It was at this point that Cohen and Greenfield decided to make the business work according to their principles, instead of altering their values to suit the profit–driven nature of business. It was a radical idea. When they purchased nuts for their ice creams from South America or blueberries from Maine, they looked to trade directly with the indigenous peoples in the area who often harvested such crops, instead of buying from a corporation in the middle who pocketed most of the profit. In 1992 they launched a Partnershop with a Harlem shelter for homeless men; the store was staffed by residents and its earnings went back into the shelter. In 1999 the newest Partnershop premiered in Chicago. Lawson House is a YMCA that provides low–cost housing and job training assistance for the homeless.

Cohen has taken the occasional sabbatical. He returned the first time and began the 1 Percent for Peace campaign in the 1980s, which urged the U.S. federal government to redirect 1 percent of its budget to positive–minded projects. After another year off in 1993, he announced his plans to look into beginning a graduate business school based on the Ben & Jerry's ethos.

Chronology: Bennett R. Cohen

1951: Born.

1963: Met Jerry Greenfield in gym class.

1978: Opened Ben & Jerry's Scoop Shop in Vermont.

1981: Opened first franchise.

1985: Established Ben & Jerry's Foundation.

1987: Published Ben & Jerry's Homemade Ice Cream and Dessert Book.

1992: Opened first store in Russia.

1995: Retired from CEO position.

1998: Declined offer buyout with Greenfield.

2000: Sold Ben & Jerry's to Unilever.

Cohen resigned as CEO in June of 1994, but he remains board chair and still invents new flavors for the famed roster, which includes such experiments as Holy Cannoli! and Smores. Standards in their funky flavors remain Wavy Gravy, Chocolate Chip Cookie Dough, Cherry Garcia, and New York Super Fudge Chunk. When he stepped down, the company announced a campaign to replace him that they named "Yo! I Want to be CEO!" Participants were invited to submit in an essay of 100 words or less why they would be the ideal ice cream company executive.

Eventually, Ben & Jerry's expanded to include frozen yogurt, sorbet and low–fat ice cream for their calorie conscious customers. They regularly add more flavors and limited–edition "Special Batches" during the year. To celebrate their twenty–first anniversary in 1999, they had a record–setting Free Cone Day. Over half a million free ice creams were dispensed across America in 2000 Ben & Jerry's Scoop shops as the ultimate customer gratuity. More importantly, the company also developed an environmentally friendly brown paper pint carton, after determining that the paper bleaching process is a leading national contributor of toxic water pollution.

Cohen devotes a great deal of his time to Businesses for Social Responsibility. He is a founding member of this organization, whose aim is to challenge the way companies do business and to show how profits and ethics are not mutually exclusive areas. Cohen wrote more extensively on this topic in the 1997 book, Ben & Jerry's Double Dip. A major ice cream purveyor, Dreyers Grand, offered Cohen and Greenfield a large sum of money to sell Ben & Jerry's in early 1998, but the pair declined. In April 2000, pressured by shareholders, Cohen and Greenfield agreed to sell their beloved brand name to Unilever, a British–Dutch Corporation. After the buyout, the pair retain employee status and sit on a separate Ben & Jerry's board.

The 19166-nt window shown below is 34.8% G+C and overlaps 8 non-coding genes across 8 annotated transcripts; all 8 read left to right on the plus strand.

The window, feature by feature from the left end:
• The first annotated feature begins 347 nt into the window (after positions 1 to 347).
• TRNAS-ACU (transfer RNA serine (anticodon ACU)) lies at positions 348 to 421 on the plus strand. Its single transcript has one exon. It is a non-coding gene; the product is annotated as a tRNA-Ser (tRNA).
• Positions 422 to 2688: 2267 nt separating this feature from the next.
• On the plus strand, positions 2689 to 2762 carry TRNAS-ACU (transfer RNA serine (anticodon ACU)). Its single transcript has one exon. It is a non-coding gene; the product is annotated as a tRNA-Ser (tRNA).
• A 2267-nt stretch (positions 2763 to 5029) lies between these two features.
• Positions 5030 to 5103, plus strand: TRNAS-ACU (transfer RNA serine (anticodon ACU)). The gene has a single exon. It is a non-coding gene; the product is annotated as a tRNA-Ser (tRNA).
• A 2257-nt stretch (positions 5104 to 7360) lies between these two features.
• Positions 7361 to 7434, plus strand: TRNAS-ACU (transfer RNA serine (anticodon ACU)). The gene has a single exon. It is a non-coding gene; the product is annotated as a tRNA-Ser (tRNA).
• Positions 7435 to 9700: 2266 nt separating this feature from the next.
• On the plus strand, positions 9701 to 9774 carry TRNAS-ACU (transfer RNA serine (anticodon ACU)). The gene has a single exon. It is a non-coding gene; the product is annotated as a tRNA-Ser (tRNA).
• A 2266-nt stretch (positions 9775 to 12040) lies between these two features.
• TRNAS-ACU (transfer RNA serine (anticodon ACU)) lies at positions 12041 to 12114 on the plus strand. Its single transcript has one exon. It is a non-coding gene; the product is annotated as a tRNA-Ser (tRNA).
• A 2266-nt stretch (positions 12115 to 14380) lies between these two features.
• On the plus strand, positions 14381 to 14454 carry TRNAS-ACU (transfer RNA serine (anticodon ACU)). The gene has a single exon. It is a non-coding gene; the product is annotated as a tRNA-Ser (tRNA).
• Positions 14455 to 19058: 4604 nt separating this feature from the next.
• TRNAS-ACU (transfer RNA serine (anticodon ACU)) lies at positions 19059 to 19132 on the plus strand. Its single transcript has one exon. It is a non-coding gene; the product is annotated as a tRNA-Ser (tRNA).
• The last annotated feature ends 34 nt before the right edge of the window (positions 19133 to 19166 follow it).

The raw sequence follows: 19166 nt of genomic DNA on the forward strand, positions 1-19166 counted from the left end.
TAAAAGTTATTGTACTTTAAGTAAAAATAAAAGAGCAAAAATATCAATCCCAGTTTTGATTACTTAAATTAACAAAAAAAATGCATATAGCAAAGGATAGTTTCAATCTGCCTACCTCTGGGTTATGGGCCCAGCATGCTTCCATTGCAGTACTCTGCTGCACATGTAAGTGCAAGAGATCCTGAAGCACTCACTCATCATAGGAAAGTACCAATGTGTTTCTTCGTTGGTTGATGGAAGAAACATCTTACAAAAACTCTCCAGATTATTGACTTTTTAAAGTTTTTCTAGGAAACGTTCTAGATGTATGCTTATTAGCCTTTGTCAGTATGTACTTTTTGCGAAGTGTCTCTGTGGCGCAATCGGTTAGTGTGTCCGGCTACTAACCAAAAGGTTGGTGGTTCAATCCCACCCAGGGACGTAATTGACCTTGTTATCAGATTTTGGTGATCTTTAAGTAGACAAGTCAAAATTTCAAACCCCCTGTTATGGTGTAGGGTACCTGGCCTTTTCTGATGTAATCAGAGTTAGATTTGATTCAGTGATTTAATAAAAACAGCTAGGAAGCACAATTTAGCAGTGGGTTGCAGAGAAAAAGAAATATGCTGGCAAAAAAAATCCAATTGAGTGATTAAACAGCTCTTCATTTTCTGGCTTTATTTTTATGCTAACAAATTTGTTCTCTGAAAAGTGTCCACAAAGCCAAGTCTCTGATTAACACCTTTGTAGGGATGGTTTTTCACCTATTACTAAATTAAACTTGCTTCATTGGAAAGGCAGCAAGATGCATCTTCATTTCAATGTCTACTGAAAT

Social and Economic Impact

In 1981, Time magazine began a cover story on ice cream with an opening sentence stating that Ben & Jerry's was the "best—in the world." Since then, its cult following has expanded to include not just East Coast cognoscenti but residents of Israel and the Netherlands; its pints can be purchased in hundreds of thousands of American supermarkets and convenience stores. But its founders have become role models for entrepreneurs interested in enriching their communities through capitalist ventures.

Cohen and Greenfield call their strategy values–led capitalism. Since the mid–1980s, the Ben & Jerry's Foundation has received 7.5 percent of the ice cream company's pre–tax profits; a nine–member advisory board of employees choose projects and charities that will receive the profits.

They have also publicized concerns about Bovine Growth Hormone (BGH), used in the milk industry, and for many years purchased from a Vermont dairy that did not use the chemical.

Ben & Jerry's employees may indeed be the happiest workers in the state of Vermont. (The company's headquarters have remained in Burlington.) It is consistently cited as one of the best companies in America for which to work offering workers high wages, generous benefits, and three pints of ice cream to take home for every full workday. Though the ice cream business has witnessed ups and downs in the 1990s, the company has found community service projects for the workers and kept them on the payroll.

After the sale of Ben & Jerry's to Unilever, Cohen continues on his path of social activism through capitalism strategy. In September 2001, the business whiz invested in a garment manufacturer, aiming to raise the profile and standards of an industry marred by outright violations and injustices. In August 2001, Cohen established the Barred Rock Fund, a philanthropic venture focused on buying companies in low–income areas, concentrating on improving conditions. The Fund's first acquisition was Sun & Earth, a Philadelphia manufacturer of cleaning products, partnered with a local non–profit. Sun & Earth employees perks included a 23 percent pay raise and obtaining health insurance.

Sources of Information

Contact at: Ben & Jerry's Homemade, Inc.
30 Community Dr.
South Burlington, VT 05403–6828
Business Phone: (802)651–9600


"Ben & Jerry," 14 July 1998. Available at